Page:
Post Date: October 27, 2016
FOR IMMEDIATE RELEASE
Contact: Lani Prunés
FAMM Applauds New Commutations, Blames ’86 Drug Law for Need
WASHINGTON, DC – Earlier today, FAMM released a new video calling on Congress to repeal the federal mandatory minimum drug sentencing laws that were established by the Anti-Drug Abuse Act of 1986. Today marks the Act’s 30th anniversary. This afternoon, President Obama announced his decision to commute the sentences of 98 federal prisoners, bringing the total number of commutations granted by the president to 872.
“You can’t fix 30 years of bad policy overnight,” said FAMM Vice President Kevin Ring. “But the pace is picking up, and that’s encouraging.”
Ring said that FAMM’s new video was meant to highlight the fact that Congress established excessive prison sentences and therefore Congress needed to fix its mistake. Ring said, “Until Congress reforms mandatory minimums, we are going to continue to see new counterproductive sentences like the ones President Obama had to fix today.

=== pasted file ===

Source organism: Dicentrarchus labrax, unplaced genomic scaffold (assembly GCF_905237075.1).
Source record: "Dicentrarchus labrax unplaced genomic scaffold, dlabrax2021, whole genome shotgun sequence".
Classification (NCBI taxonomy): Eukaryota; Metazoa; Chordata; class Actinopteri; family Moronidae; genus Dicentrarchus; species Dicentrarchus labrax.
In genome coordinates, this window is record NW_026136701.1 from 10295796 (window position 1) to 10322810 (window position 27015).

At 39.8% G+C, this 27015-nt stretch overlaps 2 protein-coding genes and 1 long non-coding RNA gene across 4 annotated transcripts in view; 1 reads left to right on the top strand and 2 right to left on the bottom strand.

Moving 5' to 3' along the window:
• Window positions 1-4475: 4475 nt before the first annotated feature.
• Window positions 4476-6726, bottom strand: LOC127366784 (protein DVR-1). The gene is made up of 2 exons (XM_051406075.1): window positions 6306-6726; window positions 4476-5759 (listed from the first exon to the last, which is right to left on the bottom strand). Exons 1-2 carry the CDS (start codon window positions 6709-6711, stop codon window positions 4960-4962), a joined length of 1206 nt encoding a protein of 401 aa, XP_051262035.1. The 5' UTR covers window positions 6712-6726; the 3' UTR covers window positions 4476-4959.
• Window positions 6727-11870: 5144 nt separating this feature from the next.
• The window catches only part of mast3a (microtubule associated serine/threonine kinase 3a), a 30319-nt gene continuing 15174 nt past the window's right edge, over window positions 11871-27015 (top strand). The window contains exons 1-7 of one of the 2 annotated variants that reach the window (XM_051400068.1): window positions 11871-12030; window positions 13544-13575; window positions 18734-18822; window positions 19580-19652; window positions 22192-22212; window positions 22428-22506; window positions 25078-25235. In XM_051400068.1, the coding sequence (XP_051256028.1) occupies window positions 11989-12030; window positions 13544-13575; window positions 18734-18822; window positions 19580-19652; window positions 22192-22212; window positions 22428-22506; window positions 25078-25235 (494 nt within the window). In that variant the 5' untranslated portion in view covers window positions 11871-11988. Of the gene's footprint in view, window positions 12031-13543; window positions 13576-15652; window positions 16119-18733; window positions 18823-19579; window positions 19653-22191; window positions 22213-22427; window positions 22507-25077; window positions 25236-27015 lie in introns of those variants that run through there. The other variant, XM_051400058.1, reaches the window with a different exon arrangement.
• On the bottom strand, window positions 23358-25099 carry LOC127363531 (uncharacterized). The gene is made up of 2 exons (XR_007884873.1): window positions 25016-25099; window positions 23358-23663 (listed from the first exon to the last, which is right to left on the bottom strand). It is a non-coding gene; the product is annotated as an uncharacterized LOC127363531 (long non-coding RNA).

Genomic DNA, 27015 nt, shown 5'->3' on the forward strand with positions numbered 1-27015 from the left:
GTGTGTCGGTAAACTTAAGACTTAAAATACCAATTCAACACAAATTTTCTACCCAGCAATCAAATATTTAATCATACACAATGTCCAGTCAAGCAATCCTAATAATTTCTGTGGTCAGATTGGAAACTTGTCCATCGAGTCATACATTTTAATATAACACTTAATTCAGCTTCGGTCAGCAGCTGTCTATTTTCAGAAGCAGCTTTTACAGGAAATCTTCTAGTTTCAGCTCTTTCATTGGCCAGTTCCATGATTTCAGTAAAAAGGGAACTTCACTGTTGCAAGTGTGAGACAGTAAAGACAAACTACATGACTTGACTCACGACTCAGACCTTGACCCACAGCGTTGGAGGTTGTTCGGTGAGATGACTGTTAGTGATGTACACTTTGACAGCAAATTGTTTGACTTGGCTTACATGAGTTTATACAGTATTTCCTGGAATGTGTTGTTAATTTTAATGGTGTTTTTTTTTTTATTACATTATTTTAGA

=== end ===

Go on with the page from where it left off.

“Think about it: Every day, people are sentenced in federal court based not on what their judge thinks is appropriate, but on what Tip O’Neill, Strom Thurmond, and a bunch of other deceased lawmakers believed 30 years ago. It’s just ridiculous,” Ring said.
FAMM is a founding member of Clemency Project 2014, an unprecedented, independent effort by the nation’s bar that has recruited and trained thousands of volunteer lawyers to help research, review, and file requests for commutations.
FAMM, which is celebrating its 25th anniversary this year, promotes commonsense sentencing and prison policies that increase public safety.
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